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JANUARY, 1858.



Ax invitation to united prayer at the opening of this year scarcely needs to be justified or enforced by argument. They who know that all events are under God's direction must feel that he is now speaking to his church in language the most plain and solemn. It is impossible for his children not now to gather with one accord around his throne, "to talk with" him of his "judgments," and to "plead" for blessing. (Jer. xii. 1.) It is essential to prayer that there be a humble and self-distrustful spirit—a spirit which has ceased from "the son of man, in whom there is no help," and confides only in Him "who is able to save and to destroy." How much have the recent acts of the Most High been calculated to promote such a spirit in this nation! Many of the lessons conveyed by the war in which for two years we were engaged in Eastern Europe were confessedly humiliating. Thousands of brave men fell before the enemy, and tens of thousands, notwithstanding the vaunted power of civilisation, perished by exposure and pestilence. But though the nation was less boastful at the close than at the commencement of that struggle, it still clung to human wisdom, and looked for deliverance from the sagacity of its statesmen. A new trial, therefore, was at that moment in preparation. The sounds of conflict had scarcely died away in one region when they broke out anew in another. So little was peril anticipated in India, that the storm muttered long before its approach was credited. There was no part of the foreign dominions of England to which her sons went with a sense of greater safety, and by many the time was thought near when the people would turn from dumb idols to Christ. Who was prepared for what was actually next in order among the doings of God; for such sudden judgments on the heathen, and such appalling anguish to the strangers who sojourned among them? Never surely have the pride of human power and the boastings of political foresight been more terribly rebuked. The circum



stances under which a possession, so long the envy of other nations, has been, first, almost snatched from Britain, and then replaced in her hand, are such as to have struck every observer with the conviction that the Lord hath done it "not without cause." And while we say with gratitude, "Thou hast delivered" us "from the strivings of the people, and thou hast made us" "the head of the heathen" (Ps. xviii. 43), we cannot but confess-" after all that has come upon us for our evil deeds and for our great trespass, thou our God hast punished us less than our iniquities deserve, and hast given us such deliverance as this" (Ezra, ix. 13).

While these events were riveting attention, and the ravages of war were filling many homes with sadness, it was the pleasure of God to send a visitation from a different quarter and of a different kind, though charged with substantially the same message. Contemporaneously with tidings of disaster from the East, accounts of commercial confusion were borne from the West. The shock passed with electric speed through this country, and reached the remotest parts of Europe. Property to which its owners clung as to their only treasure, passed utterly from their grasp, and Christians who had a better portion in the heavens, found themselves deprived of what, perhaps, they had too eagerly sought and applied too imperfectly to its proper uses. Not only have the high been laid low, and multitudes who had known only plenty been reduced to penury, but our streets have been saddened by the complaints of the unhired labourer, and "shortness of bread has been endured, in secret, by unnumbered sufferers. Are we not to receive this trial as a fresh rebuke to the prevailing sin of the nation, to that love of gain which dwells in all classes, and has corrupted the principles of so many who, for a time, appeared to serve God? The world has been long crying for relief from its miseries; entreaties for the word of truth have reached us from many shores; the heathen have expressed astonishment that the way of life should have been known to us for so long a time before they were informed of it; but the answer, in many instances, has been that the resources of the church were too slender. It was found impossible to spare from the demands of increasing luxury enough to meet the necessities of men's souls. But God has now by the sure operation of those natural causes which obey his will, made that necessary which was pronounced impracticable.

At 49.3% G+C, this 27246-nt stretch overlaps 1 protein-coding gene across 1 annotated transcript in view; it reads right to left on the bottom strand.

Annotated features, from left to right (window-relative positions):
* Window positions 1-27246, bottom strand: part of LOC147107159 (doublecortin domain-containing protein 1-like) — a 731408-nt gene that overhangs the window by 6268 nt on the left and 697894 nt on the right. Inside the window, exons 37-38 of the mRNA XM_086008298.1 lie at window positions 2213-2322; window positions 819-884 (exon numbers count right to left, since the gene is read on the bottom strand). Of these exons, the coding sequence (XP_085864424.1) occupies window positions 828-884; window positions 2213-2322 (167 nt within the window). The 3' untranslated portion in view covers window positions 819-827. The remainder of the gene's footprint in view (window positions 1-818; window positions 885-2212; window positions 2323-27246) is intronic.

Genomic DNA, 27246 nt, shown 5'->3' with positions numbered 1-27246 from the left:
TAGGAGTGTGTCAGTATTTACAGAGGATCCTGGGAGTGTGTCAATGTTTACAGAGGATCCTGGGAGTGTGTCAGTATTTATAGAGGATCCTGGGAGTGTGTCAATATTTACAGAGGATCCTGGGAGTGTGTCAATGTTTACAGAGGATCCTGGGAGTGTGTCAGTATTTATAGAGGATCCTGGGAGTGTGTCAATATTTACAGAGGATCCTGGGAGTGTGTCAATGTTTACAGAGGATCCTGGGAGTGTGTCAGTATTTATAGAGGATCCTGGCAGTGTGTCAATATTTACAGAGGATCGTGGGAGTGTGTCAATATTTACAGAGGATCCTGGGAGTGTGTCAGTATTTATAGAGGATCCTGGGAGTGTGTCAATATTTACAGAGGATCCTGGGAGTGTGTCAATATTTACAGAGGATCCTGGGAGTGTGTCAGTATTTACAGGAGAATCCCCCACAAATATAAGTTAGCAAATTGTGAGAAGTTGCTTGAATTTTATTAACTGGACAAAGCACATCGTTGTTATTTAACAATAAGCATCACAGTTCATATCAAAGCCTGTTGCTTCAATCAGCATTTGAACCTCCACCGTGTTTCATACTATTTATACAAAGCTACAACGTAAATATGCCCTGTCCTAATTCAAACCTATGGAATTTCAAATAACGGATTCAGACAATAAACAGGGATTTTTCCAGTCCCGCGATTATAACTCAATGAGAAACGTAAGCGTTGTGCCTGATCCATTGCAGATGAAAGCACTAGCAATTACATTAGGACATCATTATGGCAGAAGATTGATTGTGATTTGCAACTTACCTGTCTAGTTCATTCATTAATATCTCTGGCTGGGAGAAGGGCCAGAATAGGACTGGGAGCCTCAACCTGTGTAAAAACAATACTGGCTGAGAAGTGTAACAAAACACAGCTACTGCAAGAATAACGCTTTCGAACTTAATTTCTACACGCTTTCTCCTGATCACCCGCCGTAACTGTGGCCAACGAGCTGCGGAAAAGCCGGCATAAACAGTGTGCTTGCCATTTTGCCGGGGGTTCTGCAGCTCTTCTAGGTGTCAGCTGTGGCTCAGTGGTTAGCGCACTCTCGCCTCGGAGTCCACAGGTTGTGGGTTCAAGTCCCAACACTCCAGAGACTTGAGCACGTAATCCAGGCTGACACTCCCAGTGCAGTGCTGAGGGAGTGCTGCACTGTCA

It is

That this is one of the directions in which these distressing events point may be presumed from the fact that they have occurred at the time when we were shocked by terrible revelations of the moral state of the heathen. We have been told that the religion of the Hindoo is as much adapted to him, as Christianity is to our own race; and that the gentleness and generosity of his nature would be endangered by a change. difficult to imagine that that delusion can any longer exist, or any longer, by its shadow, chill the heart of the church. The atrocities which have made us shudder, tell what the human heart is everywhere, when uninfluenced by the Spirit of God; and while it is impossible not to denounce the injustice, the ingratitude, and the treachery of rebels, it is equally impossible not to see in their conduct evidences of our own neglect. That God is angry with those who have linked the name of England to idolatry may be true; but has he no controversy with his own people for having availed themselves to so small an extent of the facilities which, for at least forty years, have existed for the announcement of the Gospel to that vast company of nations? Yes; humbling confessions are due from all. We are alike guilty. "Neither have our kings, our princes, our priests, nor

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